Detente also made headway at the Sine-Soviet level. The process began gradually in 1971 when China was admitted to UNO. The Soviet Union, the US, and India, among other countries, extended full support to the admission. In 1986, in his famous Vladivostok speech, Gorbachev appealed for detente and cordial relations even with its arch-rival China. Chinese leader Qian Qichin visited Moscow for talks in 1988, marking further progress in establishing friendly relations.


In February 1989, high-level contacts were established between the two countries after three decades when foreign ministers of the two countries held talks. After a gap of 30 years, summit talks were held between the two countries when Gorbachev visited Beijing in May 1989.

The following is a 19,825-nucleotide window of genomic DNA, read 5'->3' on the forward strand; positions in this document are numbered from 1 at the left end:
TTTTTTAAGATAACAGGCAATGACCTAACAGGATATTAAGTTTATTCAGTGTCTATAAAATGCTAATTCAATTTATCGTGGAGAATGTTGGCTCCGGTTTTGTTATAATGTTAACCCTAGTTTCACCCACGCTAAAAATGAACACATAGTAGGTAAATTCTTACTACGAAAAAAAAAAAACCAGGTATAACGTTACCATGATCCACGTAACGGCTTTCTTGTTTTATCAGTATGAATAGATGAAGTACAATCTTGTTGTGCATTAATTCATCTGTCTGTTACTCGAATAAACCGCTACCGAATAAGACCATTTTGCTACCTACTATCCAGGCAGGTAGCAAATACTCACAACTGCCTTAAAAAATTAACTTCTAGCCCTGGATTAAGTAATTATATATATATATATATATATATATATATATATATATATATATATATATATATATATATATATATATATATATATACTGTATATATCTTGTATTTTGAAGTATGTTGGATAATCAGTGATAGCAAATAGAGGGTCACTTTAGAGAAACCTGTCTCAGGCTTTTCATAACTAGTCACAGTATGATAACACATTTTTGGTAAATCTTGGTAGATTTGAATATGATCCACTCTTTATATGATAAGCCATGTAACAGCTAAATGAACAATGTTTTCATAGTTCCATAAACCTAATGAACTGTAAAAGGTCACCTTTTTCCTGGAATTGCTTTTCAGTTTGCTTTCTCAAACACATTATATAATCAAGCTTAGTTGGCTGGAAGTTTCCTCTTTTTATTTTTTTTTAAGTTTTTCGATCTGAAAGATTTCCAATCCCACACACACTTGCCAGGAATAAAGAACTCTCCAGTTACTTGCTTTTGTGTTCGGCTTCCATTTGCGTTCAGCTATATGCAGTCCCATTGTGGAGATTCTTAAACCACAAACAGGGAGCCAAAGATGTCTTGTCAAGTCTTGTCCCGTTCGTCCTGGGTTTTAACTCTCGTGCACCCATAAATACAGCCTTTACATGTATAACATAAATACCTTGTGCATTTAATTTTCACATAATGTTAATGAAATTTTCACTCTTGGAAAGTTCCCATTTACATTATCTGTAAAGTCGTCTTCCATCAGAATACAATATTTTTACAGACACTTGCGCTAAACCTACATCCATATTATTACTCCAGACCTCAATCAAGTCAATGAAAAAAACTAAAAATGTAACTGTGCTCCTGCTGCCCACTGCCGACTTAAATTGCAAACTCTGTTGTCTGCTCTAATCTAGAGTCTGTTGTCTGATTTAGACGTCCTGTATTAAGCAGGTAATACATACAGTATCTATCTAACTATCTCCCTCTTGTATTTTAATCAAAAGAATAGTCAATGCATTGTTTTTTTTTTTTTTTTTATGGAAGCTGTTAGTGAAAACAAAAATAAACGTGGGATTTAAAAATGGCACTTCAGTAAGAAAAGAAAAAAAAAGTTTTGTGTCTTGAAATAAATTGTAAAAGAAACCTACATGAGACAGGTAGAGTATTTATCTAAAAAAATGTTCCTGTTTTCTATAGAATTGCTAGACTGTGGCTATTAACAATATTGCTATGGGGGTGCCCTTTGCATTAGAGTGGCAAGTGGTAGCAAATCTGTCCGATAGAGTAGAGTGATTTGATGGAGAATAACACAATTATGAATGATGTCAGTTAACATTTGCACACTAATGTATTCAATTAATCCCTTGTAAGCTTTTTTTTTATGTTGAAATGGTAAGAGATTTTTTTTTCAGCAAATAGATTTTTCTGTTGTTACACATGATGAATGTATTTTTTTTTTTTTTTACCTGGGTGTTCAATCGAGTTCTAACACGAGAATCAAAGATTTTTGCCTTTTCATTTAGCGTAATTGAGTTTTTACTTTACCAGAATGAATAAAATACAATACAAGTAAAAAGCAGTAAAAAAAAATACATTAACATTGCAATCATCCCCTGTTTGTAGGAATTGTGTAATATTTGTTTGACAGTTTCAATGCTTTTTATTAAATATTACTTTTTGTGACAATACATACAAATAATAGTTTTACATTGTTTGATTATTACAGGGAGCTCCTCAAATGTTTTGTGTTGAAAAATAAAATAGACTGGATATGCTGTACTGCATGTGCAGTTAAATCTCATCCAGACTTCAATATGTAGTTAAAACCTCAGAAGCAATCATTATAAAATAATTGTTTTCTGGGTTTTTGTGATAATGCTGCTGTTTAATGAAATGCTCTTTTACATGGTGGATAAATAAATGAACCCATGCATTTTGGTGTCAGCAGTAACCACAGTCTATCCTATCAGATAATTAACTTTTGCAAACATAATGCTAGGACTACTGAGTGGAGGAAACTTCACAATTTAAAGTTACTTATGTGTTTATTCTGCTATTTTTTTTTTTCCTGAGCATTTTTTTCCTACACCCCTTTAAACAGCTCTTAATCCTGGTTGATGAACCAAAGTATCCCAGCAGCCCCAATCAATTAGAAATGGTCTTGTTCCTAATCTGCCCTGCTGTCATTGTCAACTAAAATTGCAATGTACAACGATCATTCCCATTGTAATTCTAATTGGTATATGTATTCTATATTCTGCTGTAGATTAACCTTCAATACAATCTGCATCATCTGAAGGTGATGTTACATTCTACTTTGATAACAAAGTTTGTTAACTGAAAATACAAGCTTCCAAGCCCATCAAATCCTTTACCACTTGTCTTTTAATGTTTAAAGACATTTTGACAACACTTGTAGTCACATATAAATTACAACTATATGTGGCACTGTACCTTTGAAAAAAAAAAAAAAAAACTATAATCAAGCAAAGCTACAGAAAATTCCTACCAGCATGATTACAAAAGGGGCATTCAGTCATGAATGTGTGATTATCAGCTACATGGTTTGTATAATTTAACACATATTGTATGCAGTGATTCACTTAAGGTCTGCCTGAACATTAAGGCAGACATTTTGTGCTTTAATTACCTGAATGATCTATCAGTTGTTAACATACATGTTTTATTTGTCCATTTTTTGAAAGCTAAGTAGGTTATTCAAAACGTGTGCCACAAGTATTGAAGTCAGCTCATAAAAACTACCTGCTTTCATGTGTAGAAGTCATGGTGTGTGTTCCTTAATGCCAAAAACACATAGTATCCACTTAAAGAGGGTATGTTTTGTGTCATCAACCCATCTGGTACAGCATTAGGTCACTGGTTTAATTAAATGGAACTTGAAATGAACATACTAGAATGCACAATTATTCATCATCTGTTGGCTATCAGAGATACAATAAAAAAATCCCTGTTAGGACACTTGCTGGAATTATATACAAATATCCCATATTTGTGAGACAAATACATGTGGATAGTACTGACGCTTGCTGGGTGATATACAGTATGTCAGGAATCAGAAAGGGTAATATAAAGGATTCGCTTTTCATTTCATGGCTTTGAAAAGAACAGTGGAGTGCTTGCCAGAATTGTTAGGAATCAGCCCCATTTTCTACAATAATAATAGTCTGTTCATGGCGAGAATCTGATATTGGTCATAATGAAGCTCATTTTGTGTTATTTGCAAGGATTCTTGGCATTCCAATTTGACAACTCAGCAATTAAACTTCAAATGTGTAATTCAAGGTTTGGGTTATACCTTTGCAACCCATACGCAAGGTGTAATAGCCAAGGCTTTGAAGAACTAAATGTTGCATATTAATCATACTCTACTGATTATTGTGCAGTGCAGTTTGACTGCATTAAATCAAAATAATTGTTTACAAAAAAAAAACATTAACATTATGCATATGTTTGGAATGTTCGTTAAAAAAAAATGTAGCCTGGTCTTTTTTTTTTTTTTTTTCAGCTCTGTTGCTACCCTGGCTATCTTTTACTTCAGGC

This Soviet-Chinese summit was a historical event that gave a dynamic boost to bilateral relations in the political, economic, scientific, and other spheres. Following talks between Chinese Prime Minister Li Peng (who visited Moscow on April 23-25, 1990) and top Soviet leaders, an accord was reached between the two communist giants to take practical steps to implement arrangements for mutual reduction of troops along their borders.


They felt that steps to implement the arrangements would strengthen good neighborly relations and promote peace in the Asia Pacific region and worldwide. Mr. Li’s visit was the first by a Chinese Premier in the past 26 years. Both the powers signed a long term economic agreement, covering a wide range of activities.